Excerpted with permission from St. Catherine University. View original article.
George Floyd’s death and the worldwide protests that followed have magnified social justice and racial inequity conversations, driving more attention to the ongoing and systemic disparities in healthcare, housing, employment, education, incarceration, net wealth, and police brutality for Black people and communities in the United States.
These disparities are complex and layered, says Taiyon J. Coleman, PhD, associate professor of English and Women’s Studies at St. Kate’s.
“It’s not just color. It’s also what class you are, where you live, what you look like, where you work. I have a colleague who lives in St. Paul, who told me that the police were outside her house in riot gear with bullhorns telling them to stay inside and not come out of the house. Where I live, in the Nokomis neighborhood, that wasn’t happening at all,” Coleman said in a recent CityLab article on the Twin Cities and its role in the turmoil of the past two weeks. “I would argue that this is how segregation works in Minneapolis or Minnesota: It reinscribes the racial stereotypes, because it keeps peaceful people isolated, so that not only are they the other, but then I’m convinced they’re the other, because I never see them where I live.”
The current reality Coleman describes is rooted in centuries of housing inequity and discrimination. It is also the focus of “Welcoming the Dear Neighbor?: A History of Housing Inequality in Ramsey County,” a project launched by an interdisciplinary team of St. Kate’s faculty and staff, in collaboration with Mapping Prejudice and facilitated by the St. Kate’s Center for Community Work and Learning (CWL). Mapping Prejudice has spent the last four years mapping racial covenants in Hennepin County and has now turned its attention to Ramsey County. In their collaboration with Mapping Prejudice, the St. Kate’s “Welcoming the Dear Neighbor?” project focuses on facilitating better understanding of housing segregation and subsequent racial inequalities in Ramsey County through detailed research from a number of disciplinary perspectives, including history, sociology, critical race studies, political science, economics, public health, and data science. The project seeks to learn more about the stories of legal housing segregation in the past in order to better understand our present context and influence better policies in the future.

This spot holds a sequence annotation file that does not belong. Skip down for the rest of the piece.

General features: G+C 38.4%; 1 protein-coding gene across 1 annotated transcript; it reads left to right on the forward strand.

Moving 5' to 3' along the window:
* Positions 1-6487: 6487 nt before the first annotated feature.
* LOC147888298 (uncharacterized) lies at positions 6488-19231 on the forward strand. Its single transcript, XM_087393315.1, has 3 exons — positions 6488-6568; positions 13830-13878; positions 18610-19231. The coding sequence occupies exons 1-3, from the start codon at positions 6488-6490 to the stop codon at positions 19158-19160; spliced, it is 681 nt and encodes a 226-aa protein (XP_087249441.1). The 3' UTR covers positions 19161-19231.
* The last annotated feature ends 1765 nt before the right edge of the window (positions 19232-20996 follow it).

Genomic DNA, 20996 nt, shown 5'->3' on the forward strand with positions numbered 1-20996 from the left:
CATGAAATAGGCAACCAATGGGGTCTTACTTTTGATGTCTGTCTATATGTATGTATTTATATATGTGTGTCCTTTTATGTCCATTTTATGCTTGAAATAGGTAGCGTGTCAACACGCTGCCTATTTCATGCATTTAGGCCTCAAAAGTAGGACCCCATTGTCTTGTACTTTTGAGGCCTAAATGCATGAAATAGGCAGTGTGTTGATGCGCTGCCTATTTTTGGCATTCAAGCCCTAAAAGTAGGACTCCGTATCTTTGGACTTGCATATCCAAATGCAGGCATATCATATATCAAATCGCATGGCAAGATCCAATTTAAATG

Racial covenants were legal clauses embedded in property deeds that barred people who were not white from buying or occupying land and homes in specific areas. Although these covenants are now illegal, much of the residential segregation patterns and the structural inequalities that result persist today. Communities of color have known that racial covenants were widespread and continue to contribute to racial disparities, but these issues are frequently overlooked by white members of the community. “Welcoming the Dear Neighbor?” aims to change that by zeroing in on historic property deeds in the areas around St. Kate’s.
"Humanizing the maps"
“The title comes from the Sisters of St. Joseph of Carondelet, the founders of St. Kate’s, who claim the love of neighbor without distinction as part of their mission,” said St. Kate’s history faculty Rachel Neiwert, PhD, in a March article by the Highland Villager. “The question is, has Ramsey County historically been a place that welcomed the dear neighbor regardless of race, and what are the legacies of that history today?”
The answer, as this collaborative project has helped demonstrate, is abundantly clear: no. These legacies are frequently unacknowledged, following a pattern of de facto rather than de jure discrimination — that is to say, discrimination that is outlawed legally, but still takes place in practice.
“Minneapolis wasn’t particularly segregated when racial covenants were first introduced in 1910; they were preemptively put into place before Black people lived in Minneapolis in large numbers,” said Kirsten Delegard, a historian and director of Mapping Prejudice, in a recent piece by Time magazine on George Floyd’s death and the history of racism in the Twin Cities. “You have 2,700 African Americans living in the city in 1910 and [then] 30,000 racial covenants blanketing the city to make sure all this land could never be occupied by people who aren’t white. After they had been in place for 30 years, the city became highly segregated and people who weren’t white were sorted into just a handful of very, very small neighborhoods.”
Mapping Prejudice and St. Catherine University have launched a series of virtual deeds transcription workshops, training community members to help build the Ramsey County digital map and database. Assistantship Mentoring Program student Liz Axberg ’20 investigated housing deeds in the neighborhoods surrounding St. Kate’s, including Highland Park, before the Ramsey County deeds were digitized. In addition to the 38 racial covenants Axberg documented in housing deeds and legislation, St. Kate’s students Franceska Moua ’20, Anastasia Rousseau ’22, and Vee Signorelli ’21 unearthed newspaper articles on housing discrimination in their work with Neiwert, whose research is supported by a grant from the Minnesota Historical Society. Their research demonstrates the foundations of institutionalized racism in housing and the continued need for the CSJs’ mission of social justice and welcoming the dear neighbor without distinction.
As the “Welcoming the Dear Neighbor?” and Mapping Prejudice teams work to “humanize the maps,” as described by Coleman, their findings demonstrate the lived damage these policies have imposed on communities of color. Their mission to clarify how inequities were built in the past, in order to effectively dismantle them, provides vital support for the growing reckoning with structural racism.